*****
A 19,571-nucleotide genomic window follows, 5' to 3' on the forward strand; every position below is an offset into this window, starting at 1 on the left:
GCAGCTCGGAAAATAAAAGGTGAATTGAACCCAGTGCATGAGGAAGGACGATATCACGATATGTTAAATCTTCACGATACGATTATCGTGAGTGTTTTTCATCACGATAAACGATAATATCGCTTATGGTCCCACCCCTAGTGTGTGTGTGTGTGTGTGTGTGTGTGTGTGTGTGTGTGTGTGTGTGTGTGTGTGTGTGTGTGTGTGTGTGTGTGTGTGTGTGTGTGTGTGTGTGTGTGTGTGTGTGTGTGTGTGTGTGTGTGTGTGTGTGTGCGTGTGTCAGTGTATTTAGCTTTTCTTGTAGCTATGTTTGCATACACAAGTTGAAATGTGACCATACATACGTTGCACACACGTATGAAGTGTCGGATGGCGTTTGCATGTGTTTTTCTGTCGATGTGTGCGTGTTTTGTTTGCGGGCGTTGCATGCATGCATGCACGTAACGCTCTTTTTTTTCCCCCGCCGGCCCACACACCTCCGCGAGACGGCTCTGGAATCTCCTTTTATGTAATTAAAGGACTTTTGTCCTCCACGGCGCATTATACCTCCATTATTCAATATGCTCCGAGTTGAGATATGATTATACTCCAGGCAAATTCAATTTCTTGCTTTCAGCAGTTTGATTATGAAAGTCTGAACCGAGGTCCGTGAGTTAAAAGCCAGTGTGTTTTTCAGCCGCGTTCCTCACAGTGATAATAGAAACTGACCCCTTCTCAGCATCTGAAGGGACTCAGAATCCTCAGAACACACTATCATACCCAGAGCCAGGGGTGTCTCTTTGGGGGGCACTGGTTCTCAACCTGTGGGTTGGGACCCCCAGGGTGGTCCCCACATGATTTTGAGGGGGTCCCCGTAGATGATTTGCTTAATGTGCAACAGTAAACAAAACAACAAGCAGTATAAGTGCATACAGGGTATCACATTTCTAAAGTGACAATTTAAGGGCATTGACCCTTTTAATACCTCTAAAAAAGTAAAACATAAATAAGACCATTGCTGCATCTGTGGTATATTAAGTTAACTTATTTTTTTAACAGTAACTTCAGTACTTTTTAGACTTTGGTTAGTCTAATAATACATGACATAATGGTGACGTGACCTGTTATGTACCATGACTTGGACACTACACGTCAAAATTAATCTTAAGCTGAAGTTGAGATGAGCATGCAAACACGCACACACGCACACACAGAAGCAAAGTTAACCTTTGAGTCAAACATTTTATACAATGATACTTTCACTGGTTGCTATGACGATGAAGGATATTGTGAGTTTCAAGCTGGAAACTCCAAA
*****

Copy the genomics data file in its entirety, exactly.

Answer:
A 19,571-nucleotide genomic window follows, 5' to 3' on the forward strand; every position below is an offset into this window, starting at 1 on the left:
GCAGCTCGGAAAATAAAAGGTGAATTGAACCCAGTGCATGAGGAAGGACGATATCACGATATGTTAAATCTTCACGATACGATTATCGTGAGTGTTTTTCATCACGATAAACGATAATATCGCTTATGGTCCCACCCCTAGTGTGTGTGTGTGTGTGTGTGTGTGTGTGTGTGTGTGTGTGTGTGTGTGTGTGTGTGTGTGTGTGTGTGTGTGTGTGTGTGTGTGTGTGTGTGTGTGTGTGTGTGTGTGTGTGTGTGTGTGTGTGTGTGTGTGCGTGTGTCAGTGTATTTAGCTTTTCTTGTAGCTATGTTTGCATACACAAGTTGAAATGTGACCATACATACGTTGCACACACGTATGAAGTGTCGGATGGCGTTTGCATGTGTTTTTCTGTCGATGTGTGCGTGTTTTGTTTGCGGGCGTTGCATGCATGCATGCACGTAACGCTCTTTTTTTTCCCCCGCCGGCCCACACACCTCCGCGAGACGGCTCTGGAATCTCCTTTTATGTAATTAAAGGACTTTTGTCCTCCACGGCGCATTATACCTCCATTATTCAATATGCTCCGAGTTGAGATATGATTATACTCCAGGCAAATTCAATTTCTTGCTTTCAGCAGTTTGATTATGAAAGTCTGAACCGAGGTCCGTGAGTTAAAAGCCAGTGTGTTTTTCAGCCGCGTTCCTCACAGTGATAATAGAAACTGACCCCTTCTCAGCATCTGAAGGGACTCAGAATCCTCAGAACACACTATCATACCCAGAGCCAGGGGTGTCTCTTTGGGGGGCACTGGTTCTCAACCTGTGGGTTGGGACCCCCAGGGTGGTCCCCACATGATTTTGAGGGGGTCCCCGTAGATGATTTGCTTAATGTGCAACAGTAAACAAAACAACAAGCAGTATAAGTGCATACAGGGTATCACATTTCTAAAGTGACAATTTAAGGGCATTGACCCTTTTAATACCTCTAAAAAAGTAAAACATAAATAAGACCATTGCTGCATCTGTGGTATATTAAGTTAACTTATTTTTTTAACAGTAACTTCAGTACTTTTTAGACTTTGGTTAGTCTAATAATACATGACATAATGGTGACGTGACCTGTTATGTACCATGACTTGGACACTACACGTCAAAATTAATCTTAAGCTGAAGTTGAGATGAGCATGCAAACACGCACACACGCACACACAGAAGCAAAGTTAACCTTTGAGTCAAACATTTTATACAATGATACTTTCACTGGTTGCTATGACGATGAAGGATATTGTGAGTTTCAAGCTGGAAACTCCAAA